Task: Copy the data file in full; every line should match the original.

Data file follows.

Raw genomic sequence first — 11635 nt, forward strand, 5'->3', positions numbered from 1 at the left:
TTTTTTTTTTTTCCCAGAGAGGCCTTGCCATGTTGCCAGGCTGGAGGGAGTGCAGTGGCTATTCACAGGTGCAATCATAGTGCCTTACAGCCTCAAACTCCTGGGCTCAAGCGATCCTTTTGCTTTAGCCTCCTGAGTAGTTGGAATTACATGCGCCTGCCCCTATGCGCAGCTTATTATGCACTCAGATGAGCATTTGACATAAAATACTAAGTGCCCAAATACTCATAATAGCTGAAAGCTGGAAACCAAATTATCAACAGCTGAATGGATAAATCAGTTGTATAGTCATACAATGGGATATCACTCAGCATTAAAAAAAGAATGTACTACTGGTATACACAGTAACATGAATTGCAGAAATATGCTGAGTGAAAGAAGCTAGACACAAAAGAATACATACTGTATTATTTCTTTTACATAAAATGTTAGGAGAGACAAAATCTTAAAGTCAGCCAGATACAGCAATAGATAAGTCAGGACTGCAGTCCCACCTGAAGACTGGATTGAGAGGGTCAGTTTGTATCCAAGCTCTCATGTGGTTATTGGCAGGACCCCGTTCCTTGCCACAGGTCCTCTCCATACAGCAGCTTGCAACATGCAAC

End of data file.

Raw genomic sequence first — 11635 nt, forward strand, 5'->3', positions numbered from 1 at the left:
TTTTTTTTTTTTCCCAGAGAGGCCTTGCCATGTTGCCAGGCTGGAGGGAGTGCAGTGGCTATTCACAGGTGCAATCATAGTGCCTTACAGCCTCAAACTCCTGGGCTCAAGCGATCCTTTTGCTTTAGCCTCCTGAGTAGTTGGAATTACATGCGCCTGCCCCTATGCGCAGCTTATTATGCACTCAGATGAGCATTTGACATAAAATACTAAGTGCCCAAATACTCATAATAGCTGAAAGCTGGAAACCAAATTATCAACAGCTGAATGGATAAATCAGTTGTATAGTCATACAATGGGATATCACTCAGCATTAAAAAAAGAATGTACTACTGGTATACACAGTAACATGAATTGCAGAAATATGCTGAGTGAAAGAAGCTAGACACAAAAGAATACATACTGTATTATTTCTTTTACATAAAATGTTAGGAGAGACAAAATCTTAAAGTCAGCCAGATACAGCAATAGATAAGTCAGGACTGCAGTCCCACCTGAAGACTGGATTGAGAGGGTCAGTTTGTATCCAAGCTCTCATGTGGTTATTGGCAGGACCCCGTTCCTTGCCACAGGTCCTCTCCATACAGCAGCTTGCAACATGCAAC